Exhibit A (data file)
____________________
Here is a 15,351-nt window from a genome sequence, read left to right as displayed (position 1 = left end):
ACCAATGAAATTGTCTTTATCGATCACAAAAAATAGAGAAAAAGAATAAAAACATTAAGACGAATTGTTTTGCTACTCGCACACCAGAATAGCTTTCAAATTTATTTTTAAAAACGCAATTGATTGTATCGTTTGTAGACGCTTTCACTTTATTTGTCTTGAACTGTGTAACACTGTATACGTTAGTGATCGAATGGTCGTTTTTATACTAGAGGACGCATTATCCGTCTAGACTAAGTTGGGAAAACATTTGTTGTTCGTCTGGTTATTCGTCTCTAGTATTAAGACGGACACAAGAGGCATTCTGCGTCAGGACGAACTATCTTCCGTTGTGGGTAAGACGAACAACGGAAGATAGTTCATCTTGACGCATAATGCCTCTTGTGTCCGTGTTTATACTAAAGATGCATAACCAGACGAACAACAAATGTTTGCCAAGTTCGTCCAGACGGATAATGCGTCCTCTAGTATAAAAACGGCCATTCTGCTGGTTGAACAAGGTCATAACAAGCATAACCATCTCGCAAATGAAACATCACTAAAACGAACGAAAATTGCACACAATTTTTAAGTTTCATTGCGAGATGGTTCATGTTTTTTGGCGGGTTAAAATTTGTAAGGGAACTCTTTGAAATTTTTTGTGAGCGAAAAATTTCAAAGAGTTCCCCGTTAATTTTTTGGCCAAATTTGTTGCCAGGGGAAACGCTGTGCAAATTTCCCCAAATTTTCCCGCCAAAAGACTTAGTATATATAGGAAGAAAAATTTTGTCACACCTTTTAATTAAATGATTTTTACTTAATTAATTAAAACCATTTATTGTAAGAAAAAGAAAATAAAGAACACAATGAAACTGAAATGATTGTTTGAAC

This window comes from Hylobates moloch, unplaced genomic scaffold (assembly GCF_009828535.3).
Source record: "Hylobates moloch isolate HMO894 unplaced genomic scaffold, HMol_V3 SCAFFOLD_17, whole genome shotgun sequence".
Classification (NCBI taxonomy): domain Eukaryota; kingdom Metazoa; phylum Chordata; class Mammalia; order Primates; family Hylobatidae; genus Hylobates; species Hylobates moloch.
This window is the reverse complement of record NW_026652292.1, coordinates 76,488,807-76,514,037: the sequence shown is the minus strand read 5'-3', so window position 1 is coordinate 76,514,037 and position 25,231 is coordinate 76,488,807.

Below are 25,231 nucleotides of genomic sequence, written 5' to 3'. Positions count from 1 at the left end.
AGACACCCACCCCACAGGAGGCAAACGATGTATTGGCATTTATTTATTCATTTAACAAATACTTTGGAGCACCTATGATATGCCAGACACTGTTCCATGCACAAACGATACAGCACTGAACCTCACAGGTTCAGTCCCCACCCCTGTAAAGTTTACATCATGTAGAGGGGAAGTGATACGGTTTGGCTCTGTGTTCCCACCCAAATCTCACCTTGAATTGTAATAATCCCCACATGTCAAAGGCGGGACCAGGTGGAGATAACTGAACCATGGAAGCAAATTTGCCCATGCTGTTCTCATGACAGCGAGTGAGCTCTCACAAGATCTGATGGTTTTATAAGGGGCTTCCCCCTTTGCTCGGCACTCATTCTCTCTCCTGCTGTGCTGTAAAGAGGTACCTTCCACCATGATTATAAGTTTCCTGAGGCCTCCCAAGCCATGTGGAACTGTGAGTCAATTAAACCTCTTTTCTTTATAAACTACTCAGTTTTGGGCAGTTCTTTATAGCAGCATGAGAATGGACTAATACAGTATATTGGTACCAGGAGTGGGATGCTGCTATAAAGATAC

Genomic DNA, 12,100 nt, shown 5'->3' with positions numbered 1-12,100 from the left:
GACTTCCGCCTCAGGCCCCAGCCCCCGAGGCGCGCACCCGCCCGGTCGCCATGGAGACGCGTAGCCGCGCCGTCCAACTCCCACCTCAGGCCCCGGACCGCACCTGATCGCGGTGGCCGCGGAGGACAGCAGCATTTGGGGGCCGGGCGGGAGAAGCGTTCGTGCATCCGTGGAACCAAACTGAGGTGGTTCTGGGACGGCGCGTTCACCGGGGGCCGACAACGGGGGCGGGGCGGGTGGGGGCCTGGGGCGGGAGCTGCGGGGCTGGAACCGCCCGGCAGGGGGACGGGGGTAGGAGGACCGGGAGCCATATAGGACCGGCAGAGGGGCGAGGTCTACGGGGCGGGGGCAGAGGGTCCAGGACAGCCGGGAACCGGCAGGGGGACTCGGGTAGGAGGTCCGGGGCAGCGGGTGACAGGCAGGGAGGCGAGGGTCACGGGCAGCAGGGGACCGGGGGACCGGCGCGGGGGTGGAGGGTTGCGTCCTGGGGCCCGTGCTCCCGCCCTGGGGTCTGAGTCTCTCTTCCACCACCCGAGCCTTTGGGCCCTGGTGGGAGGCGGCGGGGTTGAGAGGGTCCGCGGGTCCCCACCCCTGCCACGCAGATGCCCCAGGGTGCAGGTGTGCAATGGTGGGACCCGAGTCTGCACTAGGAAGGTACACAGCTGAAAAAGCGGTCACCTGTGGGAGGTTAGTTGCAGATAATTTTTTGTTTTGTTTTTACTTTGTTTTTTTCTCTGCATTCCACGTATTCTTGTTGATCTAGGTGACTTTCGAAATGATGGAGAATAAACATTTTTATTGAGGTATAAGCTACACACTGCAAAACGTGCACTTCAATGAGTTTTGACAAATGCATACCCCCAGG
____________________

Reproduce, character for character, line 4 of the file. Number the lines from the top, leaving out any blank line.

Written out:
Source record: "Hylobates moloch isolate HMO894 unplaced genomic scaffold, HMol_V3 SCAFFOLD_17, whole genome shotgun sequence".